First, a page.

The first and last sections are great opportunities for pomposity, clichés, sophomoric writing and irrelevant anecdotes. As experienced as I am at writing, I’ve fallen into those traps. I look back on some of my artist’s statements and cringe.
What questions could you address?
  • What compels you in your current work?
  • Why did you make this specific body of work?
  • What are the spiritual, moral, or experiential underpinnings of your work?
  • What do you want your audience to take away from it?
  • How does this work relate to work you’ve done before?
  • Who or what are your inspirations?
  • Is there something unique about your technique?
  • What is your place in art history? How are you building on what’s been done before?
  • Is your painting tied to a specific place, a specific history, or a group of people?
I was so taken by Yupo last month that I ordered twenty full sheets of it. Here’s hoping it works as well in that size.
What points should you avoid?

  • Talking about how much you love art. Everyone does.
  • Quoting famous artists and/or poetry.
  • A minute description of your process, especially when it’s the same as everyone else’s process.
  • Your personal experience, unless it ties in with a greater theme.
  • “My work is interesting because…”
  • Comparing yourself to a famous artist.

Be spare in your prose, direct, and honest. Refer to yourself in the first person, not as ‘the artist.’ And expect to work on it for a while. If you really and truly can’t write, hire someone to help you; the artist’s statement is, unfortunately, not optional.
In practice, I’ve found that I need several different versions of artist statement (which are of course strewn all over my hard drive). There’s the short one for show applications, the longer one for gallerists, and the painfully long one that gets incorporated into press releases.

So you want to be an internet star

A good online presence is focused, consistent and interesting—just like you.

Rising tide at Wadsworth Cove, by Carol L. Douglas. I selected my top Google search images for today’s blog. Seemed appropriate.

This week I’m packing for a residency at the Joseph A. Fiore Art Center. I’ll be a hermit until October 1. There will be two exceptions. The first, of course, is this blog. It runs daily except weekends and holidays, except when I’m out on the ocean. There’s no phone signal out there.

I’ll also be a panel participant in the Maine Arts Commission’s Maine International Conference on the Arts. I’ll be discussing Using Technology to Document & Promote Your Work on Friday, September 28 at 2 PM.
My success on the internet has been seat-of-the-pants. I’ve never taken a class, and whenever I start looking at online marketing courses, I get lost in the jargon. Still, this blog is a success, so I’m using this panel discussion as an opportunity to think through why it works.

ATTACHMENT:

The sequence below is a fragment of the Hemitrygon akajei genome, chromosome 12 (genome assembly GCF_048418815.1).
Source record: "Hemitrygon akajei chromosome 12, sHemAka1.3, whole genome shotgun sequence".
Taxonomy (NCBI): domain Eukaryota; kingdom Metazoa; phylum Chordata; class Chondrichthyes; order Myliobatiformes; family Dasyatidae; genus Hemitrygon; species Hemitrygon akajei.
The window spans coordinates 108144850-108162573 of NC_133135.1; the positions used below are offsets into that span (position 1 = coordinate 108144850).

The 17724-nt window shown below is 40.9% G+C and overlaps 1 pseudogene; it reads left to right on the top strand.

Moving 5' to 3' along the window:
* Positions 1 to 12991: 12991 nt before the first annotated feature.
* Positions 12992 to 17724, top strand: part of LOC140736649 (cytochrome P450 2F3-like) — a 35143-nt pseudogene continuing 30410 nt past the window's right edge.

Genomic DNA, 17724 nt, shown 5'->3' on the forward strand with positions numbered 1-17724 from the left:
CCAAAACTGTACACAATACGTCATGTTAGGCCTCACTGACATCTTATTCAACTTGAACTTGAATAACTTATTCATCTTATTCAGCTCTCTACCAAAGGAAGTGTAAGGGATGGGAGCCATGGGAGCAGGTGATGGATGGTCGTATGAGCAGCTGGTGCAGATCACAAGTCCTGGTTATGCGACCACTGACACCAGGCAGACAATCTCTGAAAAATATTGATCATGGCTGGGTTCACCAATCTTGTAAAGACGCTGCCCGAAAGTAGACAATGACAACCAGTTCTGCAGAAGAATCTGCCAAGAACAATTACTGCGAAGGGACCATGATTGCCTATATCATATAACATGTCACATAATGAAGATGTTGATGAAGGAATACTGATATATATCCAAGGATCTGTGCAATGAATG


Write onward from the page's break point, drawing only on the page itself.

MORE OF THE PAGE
A FitzHugh Lane Day at Camden, by Carol L. Douglas
Be consistent
People often ask me how to get started with a blog. My answer is that, whatever they choose to do, they should commit to doing every day. For me, that’s a strict discipline. I get up at 6 AM, write for 90 minutes, publish, and then go on to live my day.
I blogged for years, randomly, as most artists do, posting whenever I had a new piece of work or a brilliant idea. I had absolutely no traction. Then I noticed something about the internet: stirring the pot attracts people, and it has an exponential effect. The more that’s going on, the more people tend to read it.
Offer real content
If you’re looking only for a way to promote your paintings, Instagram is probably a better platform. A blog requires 400-600 words of carefully crafted content every day. It needs meat on its bones.
That isn’t as tough as it sounds. Everybody has interesting experiences, and we tell each other these stories all the time. All that really happened in this postwas that my pal got a flat tire, but the circumstances made me smile. Judging by the hits, it made a lot of you smile, too.
Parker Dinghy, by Carol L. Douglas
Find your own niche
I didn’t set out to write an award-winning blog; I set out to get rid of all the thoughts rolling around my head.
Nobody has the time to do everything, and a pallid, overstretched presence will do you more harm than good. Concentrate on what you like to do, and you’re probably doing what you do best.
Let your technology do the metrics for you
I don’t chart my progress, but I regularly check where my readers come from, both geographically and by platformsand traffic sources. I use this information to get the biggest bang out of my effort. I used to post on Tumblr; it was pointless and too much work. I’ve recently added Google Business to my daily posting, even though its numbers are small. It’s easy to do, and it promotes my physical studio.
Bathtime, by Carol L. Douglas. I don’t set out to sell paintings on my blog, but this one was purchased from a post. The buyer has become a friend.
Be patient
When I started Monday Morning Art School, I thought it was a bang-up idea. It went nowhere. I was just trying to figure out how to pull the plug when I noticed readership rising. Today, Monday is my top readership day.
The dreaded “you should”
If someone else isn’t telling me I should do something more, I’m telling myself that. They’re usually great ideas, but I also want time to paint. I keep a document on my laptop of all these “you should” ideas. I refer to this more than any other document except my packing list.